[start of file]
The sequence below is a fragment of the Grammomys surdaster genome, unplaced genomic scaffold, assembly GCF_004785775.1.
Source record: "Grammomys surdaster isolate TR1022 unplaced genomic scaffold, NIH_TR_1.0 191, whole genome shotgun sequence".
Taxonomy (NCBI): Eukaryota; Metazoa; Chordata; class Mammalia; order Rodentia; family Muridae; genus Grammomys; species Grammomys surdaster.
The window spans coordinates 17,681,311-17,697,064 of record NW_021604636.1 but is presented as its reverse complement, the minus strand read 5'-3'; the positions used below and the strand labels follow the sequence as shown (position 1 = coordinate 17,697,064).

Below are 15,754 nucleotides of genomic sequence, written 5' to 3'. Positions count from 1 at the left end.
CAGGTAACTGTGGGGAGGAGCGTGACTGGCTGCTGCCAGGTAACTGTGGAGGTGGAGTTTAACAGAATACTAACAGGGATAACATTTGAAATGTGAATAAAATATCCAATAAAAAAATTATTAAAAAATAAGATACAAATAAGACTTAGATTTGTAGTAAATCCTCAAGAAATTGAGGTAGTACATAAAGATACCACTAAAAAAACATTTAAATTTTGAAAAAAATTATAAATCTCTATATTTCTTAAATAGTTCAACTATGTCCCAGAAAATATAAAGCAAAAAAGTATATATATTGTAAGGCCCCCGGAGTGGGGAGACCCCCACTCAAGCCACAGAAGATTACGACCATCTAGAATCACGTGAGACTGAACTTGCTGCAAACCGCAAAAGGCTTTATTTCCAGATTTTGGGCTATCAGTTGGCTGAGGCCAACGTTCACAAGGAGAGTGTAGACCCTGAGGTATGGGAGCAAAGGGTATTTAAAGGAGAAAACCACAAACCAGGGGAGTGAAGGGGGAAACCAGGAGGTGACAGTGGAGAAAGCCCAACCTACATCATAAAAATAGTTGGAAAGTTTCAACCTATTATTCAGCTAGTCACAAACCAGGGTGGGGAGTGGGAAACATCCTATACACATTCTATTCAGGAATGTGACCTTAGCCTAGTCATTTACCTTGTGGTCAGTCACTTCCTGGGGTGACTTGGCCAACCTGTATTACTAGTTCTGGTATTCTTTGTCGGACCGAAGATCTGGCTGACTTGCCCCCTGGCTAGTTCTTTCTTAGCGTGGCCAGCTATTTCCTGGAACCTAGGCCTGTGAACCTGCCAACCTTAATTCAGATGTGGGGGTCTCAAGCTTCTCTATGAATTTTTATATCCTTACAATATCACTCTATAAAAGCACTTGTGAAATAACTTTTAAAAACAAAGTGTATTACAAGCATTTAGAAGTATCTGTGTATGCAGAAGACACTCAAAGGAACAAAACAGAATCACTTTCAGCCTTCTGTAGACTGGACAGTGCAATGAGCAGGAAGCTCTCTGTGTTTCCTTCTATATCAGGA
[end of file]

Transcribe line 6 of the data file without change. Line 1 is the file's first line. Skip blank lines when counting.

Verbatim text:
CAGGTAACTGTGGGGAGGAGCGTGACTGGCTGCTGCCAGGTAACTGTGGAGGTGGAGTTTAACAGAATACTAACAGGGATAACATTTGAAATGTGAATAAAATATCCAATAAAAAAATTATTAAAAAATAAGATACAAATAAGACTTAGATTTGTAGTAAATCCTCAAGAAATTGAGGTAGTACATAAAGATACCACTAAAAAAACATTTAAATTTTGAAAAAAATTATAAATCTCTATATTTCTTAAATAGTTCAACTATGTCCCAGAAAATATAAAGCAAAAAAGTATATATATTGTAAGGCCCCCGGAGTGGGGAGACCCCCACTCAAGCCACAGAAGATTACGACCATCTAGAATCACGTGAGACTGAACTTGCTGCAAACCGCAAAAGGCTTTATTTCCAGATTTTGGGCTATCAGTTGGCTGAGGCCAACGTTCACAAGGAGAGTGTAGACCCTGAGGTATGGGAGCAAAGGGTATTTAAAGGAGAAAACCACAAACCAGGGGAGTGAAGGGGGAAACCAGGAGGTGACAGTGGAGAAAGCCCAACCTACATCATAAAAATAGTTGGAAAGTTTCAACCTATTATTCAGCTAGTCACAAACCAGGGTGGGGAGTGGGAAACATCCTATACACATTCTATTCAGGAATGTGACCTTAGCCTAGTCATTTACCTTGTGGTCAGTCACTTCCTGGGGTGACTTGGCCAACCTGTATTACTAGTTCTGGTATTCTTTGTCGGACCGAAGATCTGGCTGACTTGCCCCCTGGCTAGTTCTTTCTTAGCGTGGCCAGCTATTTCCTGGAACCTAGGCCTGTGAACCTGCCAACCTTAATTCAGATGTGGGGGTCTCAAGCTTCTCTATGAATTTTTATATCCTTACAATATCACTCTATAAAAGCACTTGTGAAATAACTTTTAAAAACAAAGTGTATTACAAGCATTTAGAAGTATCTGTGTATGCAGAAGACACTCAAAGGAACAAAACAGAATCACTTTCAGCCTTCTGTAGACTGGACAGTGCAATGAGCAGGAAGCTCTCTGTGTTTCCTTCTATATCAGGA